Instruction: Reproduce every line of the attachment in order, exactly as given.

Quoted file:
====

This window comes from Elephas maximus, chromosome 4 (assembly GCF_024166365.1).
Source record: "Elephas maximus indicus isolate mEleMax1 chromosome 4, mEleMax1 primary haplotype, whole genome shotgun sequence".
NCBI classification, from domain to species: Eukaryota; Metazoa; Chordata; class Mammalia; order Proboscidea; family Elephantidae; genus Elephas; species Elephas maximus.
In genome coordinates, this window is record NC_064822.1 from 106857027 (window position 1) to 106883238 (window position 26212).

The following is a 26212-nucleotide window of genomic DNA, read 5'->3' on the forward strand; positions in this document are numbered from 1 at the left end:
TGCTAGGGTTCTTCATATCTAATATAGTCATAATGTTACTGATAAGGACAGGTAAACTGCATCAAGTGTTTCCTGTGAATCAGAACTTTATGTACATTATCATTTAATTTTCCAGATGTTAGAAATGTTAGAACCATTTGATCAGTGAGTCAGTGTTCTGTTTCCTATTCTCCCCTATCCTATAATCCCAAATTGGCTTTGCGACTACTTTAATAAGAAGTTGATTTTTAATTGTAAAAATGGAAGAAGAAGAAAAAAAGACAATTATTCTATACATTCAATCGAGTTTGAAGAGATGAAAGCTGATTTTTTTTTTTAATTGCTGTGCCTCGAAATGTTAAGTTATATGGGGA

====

This window comes from Elephas maximus, chromosome 4 (assembly GCF_024166365.1).
Source record: "Elephas maximus indicus isolate mEleMax1 chromosome 4, mEleMax1 primary haplotype, whole genome shotgun sequence".
NCBI classification, from domain to species: Eukaryota; Metazoa; Chordata; class Mammalia; order Proboscidea; family Elephantidae; genus Elephas; species Elephas maximus.
In genome coordinates, this window is record NC_064822.1 from 106857027 (window position 1) to 106883238 (window position 26212).

The following is a 26212-nucleotide window of genomic DNA, read 5'->3' on the forward strand; positions in this document are numbered from 1 at the left end:
TGCTAGGGTTCTTCATATCTAATATAGTCATAATGTTACTGATAAGGACAGGTAAACTGCATCAAGTGTTTCCTGTGAATCAGAACTTTATGTACATTATCATTTAATTTTCCAGATGTTAGAAATGTTAGAACCATTTGATCAGTGAGTCAGTGTTCTGTTTCCTATTCTCCCCTATCCTATAATCCCAAATTGGCTTTGCGACTACTTTAATAAGAAGTTGATTTTTAATTGTAAAAATGGAAGAAGAAGAAAAAAAGACAATTATTCTATACATTCAATCGAGTTTGAAGAGATGAAAGCTGATTTTTTTTTTTAATTGCTGTGCCTCGAAATGTTAAGTTATATGGGGA